Irish Water Spaniel
As early as the 1100s, books referenced dogs resembling Irish Water Spaniels. By the 1600s, references to Rat-Tail Spaniels, Whip-Tail Spaniels, and even the actual name Irish Water Spaniel were all occasionally mentioned in print, and supposedly, someone presented the King of France with an Irish Water Spaniel. By this time, several similar water spaniels called Ireland home, most notably the Southern Irish Spaniel, also called McCarthy's Spaniel. One particular dog named Boatswain, in the 1800s, had such an influence on the breed that he is credited with being the progenitor of the Irish Water Spaniel as we know it. Among the first breeds exhibited in dog shows, Irish Water Spaniels were the third most popular sporting breed in England in 1875. The AKC recognized them in 1940, but they've never been particularly popular in the U.S. They are currently ranked 152nd out of 155 breeds.
Ebullient, energetic, and enthusiastic, the Irish Water Spaniel is among the most playful of breeds. He has a non-stop sense of humor, and always seems to be working on a joke--sometimes a joke of impressive complexity. He's smart, but can be stubborn. His passions are swimming and retrieving, and if he can do these while hunting, he's in Water Spaniel heaven. The Irish Water Spaniel is generally an amiable dog, but he cares much more for his family than for strangers. He's fine with other dogs and pets, and makes a great companion for children.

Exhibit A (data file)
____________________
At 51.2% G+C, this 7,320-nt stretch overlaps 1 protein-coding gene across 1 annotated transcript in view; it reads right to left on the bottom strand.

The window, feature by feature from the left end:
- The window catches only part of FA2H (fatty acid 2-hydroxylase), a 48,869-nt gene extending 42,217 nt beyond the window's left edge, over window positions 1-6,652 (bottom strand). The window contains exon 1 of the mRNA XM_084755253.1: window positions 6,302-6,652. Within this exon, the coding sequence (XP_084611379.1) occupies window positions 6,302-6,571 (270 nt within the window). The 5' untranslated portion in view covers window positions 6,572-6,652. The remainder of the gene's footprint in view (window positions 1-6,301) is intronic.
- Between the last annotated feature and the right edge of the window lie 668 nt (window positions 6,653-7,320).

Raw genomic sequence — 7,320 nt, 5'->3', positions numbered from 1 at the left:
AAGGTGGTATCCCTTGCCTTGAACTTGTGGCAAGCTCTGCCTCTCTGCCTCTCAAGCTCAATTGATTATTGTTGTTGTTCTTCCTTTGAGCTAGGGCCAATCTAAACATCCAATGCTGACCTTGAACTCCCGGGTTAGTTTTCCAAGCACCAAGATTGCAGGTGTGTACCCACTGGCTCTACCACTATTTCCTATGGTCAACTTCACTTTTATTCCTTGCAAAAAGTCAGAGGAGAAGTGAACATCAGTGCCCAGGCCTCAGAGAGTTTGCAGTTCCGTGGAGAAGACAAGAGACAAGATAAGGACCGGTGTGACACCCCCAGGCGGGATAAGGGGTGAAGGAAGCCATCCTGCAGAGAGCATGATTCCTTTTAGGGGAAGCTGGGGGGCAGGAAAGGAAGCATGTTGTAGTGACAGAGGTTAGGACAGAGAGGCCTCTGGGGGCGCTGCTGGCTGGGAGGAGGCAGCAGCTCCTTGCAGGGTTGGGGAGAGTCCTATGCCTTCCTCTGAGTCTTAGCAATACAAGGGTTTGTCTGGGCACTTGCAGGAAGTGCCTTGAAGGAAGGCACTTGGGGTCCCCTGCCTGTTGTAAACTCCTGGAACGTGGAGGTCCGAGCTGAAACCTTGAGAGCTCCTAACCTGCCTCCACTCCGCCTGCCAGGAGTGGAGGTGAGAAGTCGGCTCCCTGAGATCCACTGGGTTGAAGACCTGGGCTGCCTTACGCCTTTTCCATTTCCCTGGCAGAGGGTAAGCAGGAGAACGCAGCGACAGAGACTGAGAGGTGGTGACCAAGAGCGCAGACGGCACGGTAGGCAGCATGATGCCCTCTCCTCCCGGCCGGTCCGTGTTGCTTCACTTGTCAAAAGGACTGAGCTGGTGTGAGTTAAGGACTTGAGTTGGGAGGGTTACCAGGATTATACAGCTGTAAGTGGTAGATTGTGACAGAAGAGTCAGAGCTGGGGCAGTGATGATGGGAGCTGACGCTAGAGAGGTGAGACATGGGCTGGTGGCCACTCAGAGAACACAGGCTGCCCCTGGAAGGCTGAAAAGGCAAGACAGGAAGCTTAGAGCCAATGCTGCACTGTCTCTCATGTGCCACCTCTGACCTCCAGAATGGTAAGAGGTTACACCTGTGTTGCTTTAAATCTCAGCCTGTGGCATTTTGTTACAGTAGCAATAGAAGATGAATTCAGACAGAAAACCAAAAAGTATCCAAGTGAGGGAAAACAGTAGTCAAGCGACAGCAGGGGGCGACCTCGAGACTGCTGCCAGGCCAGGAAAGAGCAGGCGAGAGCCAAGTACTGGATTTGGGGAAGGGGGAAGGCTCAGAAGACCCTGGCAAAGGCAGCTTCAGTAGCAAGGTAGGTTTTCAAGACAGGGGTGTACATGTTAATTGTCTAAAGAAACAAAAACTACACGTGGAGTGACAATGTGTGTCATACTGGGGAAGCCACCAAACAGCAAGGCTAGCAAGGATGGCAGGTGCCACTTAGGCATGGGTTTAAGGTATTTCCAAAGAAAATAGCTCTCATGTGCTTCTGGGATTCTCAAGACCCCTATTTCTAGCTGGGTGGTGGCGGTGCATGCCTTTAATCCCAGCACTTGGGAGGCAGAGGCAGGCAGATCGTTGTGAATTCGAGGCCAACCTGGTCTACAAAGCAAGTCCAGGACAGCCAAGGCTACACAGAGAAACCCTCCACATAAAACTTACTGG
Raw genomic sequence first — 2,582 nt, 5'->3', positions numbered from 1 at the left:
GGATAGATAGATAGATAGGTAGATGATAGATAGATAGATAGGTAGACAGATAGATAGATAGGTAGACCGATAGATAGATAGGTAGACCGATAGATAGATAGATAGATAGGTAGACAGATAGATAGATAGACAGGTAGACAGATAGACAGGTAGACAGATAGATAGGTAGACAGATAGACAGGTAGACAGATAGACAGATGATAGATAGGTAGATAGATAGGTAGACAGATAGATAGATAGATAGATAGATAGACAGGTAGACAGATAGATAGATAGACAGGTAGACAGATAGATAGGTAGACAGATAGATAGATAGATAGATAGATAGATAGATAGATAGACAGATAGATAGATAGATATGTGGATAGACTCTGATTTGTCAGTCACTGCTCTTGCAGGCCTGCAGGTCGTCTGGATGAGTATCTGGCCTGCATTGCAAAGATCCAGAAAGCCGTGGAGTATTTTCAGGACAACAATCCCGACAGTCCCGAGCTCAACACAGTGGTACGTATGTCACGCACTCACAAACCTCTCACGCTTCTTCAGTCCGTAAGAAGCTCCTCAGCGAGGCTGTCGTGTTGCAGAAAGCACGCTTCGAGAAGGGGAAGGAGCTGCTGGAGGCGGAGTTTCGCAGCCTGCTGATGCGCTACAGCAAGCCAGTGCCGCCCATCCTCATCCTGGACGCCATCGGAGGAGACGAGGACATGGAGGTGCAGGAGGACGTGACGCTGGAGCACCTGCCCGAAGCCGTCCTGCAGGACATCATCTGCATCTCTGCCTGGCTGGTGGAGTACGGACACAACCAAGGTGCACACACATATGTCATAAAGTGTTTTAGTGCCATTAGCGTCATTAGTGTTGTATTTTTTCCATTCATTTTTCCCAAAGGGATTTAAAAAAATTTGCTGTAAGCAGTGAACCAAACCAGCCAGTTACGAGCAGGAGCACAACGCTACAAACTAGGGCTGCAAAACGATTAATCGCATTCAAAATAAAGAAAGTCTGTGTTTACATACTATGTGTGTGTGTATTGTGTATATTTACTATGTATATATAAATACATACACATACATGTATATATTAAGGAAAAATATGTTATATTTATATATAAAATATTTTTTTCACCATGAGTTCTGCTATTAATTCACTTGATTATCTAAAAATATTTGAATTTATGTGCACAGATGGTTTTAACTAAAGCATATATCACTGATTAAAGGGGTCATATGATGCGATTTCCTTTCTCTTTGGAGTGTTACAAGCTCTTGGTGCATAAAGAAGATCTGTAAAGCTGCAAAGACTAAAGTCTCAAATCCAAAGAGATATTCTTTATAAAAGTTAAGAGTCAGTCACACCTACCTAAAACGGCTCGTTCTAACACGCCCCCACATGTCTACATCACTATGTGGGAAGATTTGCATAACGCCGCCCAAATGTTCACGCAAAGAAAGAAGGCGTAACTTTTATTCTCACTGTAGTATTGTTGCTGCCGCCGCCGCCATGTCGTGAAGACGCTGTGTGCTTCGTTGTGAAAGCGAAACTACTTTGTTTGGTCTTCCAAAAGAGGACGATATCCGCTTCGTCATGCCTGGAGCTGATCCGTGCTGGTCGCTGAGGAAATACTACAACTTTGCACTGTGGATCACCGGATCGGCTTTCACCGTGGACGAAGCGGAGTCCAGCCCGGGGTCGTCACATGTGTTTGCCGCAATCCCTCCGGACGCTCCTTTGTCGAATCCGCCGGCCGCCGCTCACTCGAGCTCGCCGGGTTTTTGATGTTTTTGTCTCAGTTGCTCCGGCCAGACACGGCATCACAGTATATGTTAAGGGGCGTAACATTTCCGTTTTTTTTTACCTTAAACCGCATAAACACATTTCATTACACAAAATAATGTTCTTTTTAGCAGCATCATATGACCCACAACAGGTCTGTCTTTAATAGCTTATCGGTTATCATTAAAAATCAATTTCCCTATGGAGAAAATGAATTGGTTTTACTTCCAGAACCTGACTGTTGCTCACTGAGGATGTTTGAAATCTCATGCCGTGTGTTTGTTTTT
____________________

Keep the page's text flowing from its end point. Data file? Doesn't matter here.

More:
At first glance the Irish Water Spaniel might look like a brown Poodle with a whip tail, but don't let that curly coat, which is actually a double coat of crisp ringlets, fool you. The Irish Water Spaniel is slightly longer than tall, with a head of moderate proportions and almond-shaped hazel eyes. The ears are long and set low and the line from shoulder to tail should be level or slightly higher in the rear. A distinctive Irish feature is the rat tail, which is thick and covered with curls at the base only, then tapers to a fine point at the end. The Irish Water Spaniel carries his tail nearly level with the back.
A bright, quick learner, the Irish Water Spaniel also has a stubborn streak and thinks he knows best, so training requires lots of positive rewards in the form of treats or games, plus an occasional firm hand when he seems to be taking advantage of the situation. Socialization is important, as a few Irish Water Spaniels can be timid unless exposed to lots of friendly people and new situations while young.
Grooming & Care
Curly coats take a little extra work, and the Irish Water Spaniel needs a detailed combing two or three times a week to prevent mats or even dreadlock-like cords. Shed hairs tend to stay in the coat rather than falling off, which helps keep the house clean but increases the chance of mats, so get that hair out! For an even neater appearance, the Irish needs occasional scissoring, and some people may prefer to let a professional groomer handle this task. Trim nails, brush teeth, and keep ears clean and dry. Irish Water Spaniels also need a lot of activity--at least an hour a day of strenuous exercise, plus a short training session. A tired Irish is a good Irish.
The Irish Water Spaniel's major health concerns are hip dysplasia and ear infections.Distichiasis, in which eyelashes touch the cornea, can also sometimes be a problem.Any dogs intended for breeding should receive an OFA hip screening first. Ask your breeder about these issues, and request a copy of the OFA results.
Famous Irish Water Spaniel
Ch. Oaktree's Irishtocrat introduced the breed to the public when he won Best in Show at the Westminster Kennel Club in 1979.
|Challenges||Needs a lot of activity and a job to do.|
|Height||21 to 24 inches|
|Weight||45 to 65 pounds|
|Life||10 to 12 years|
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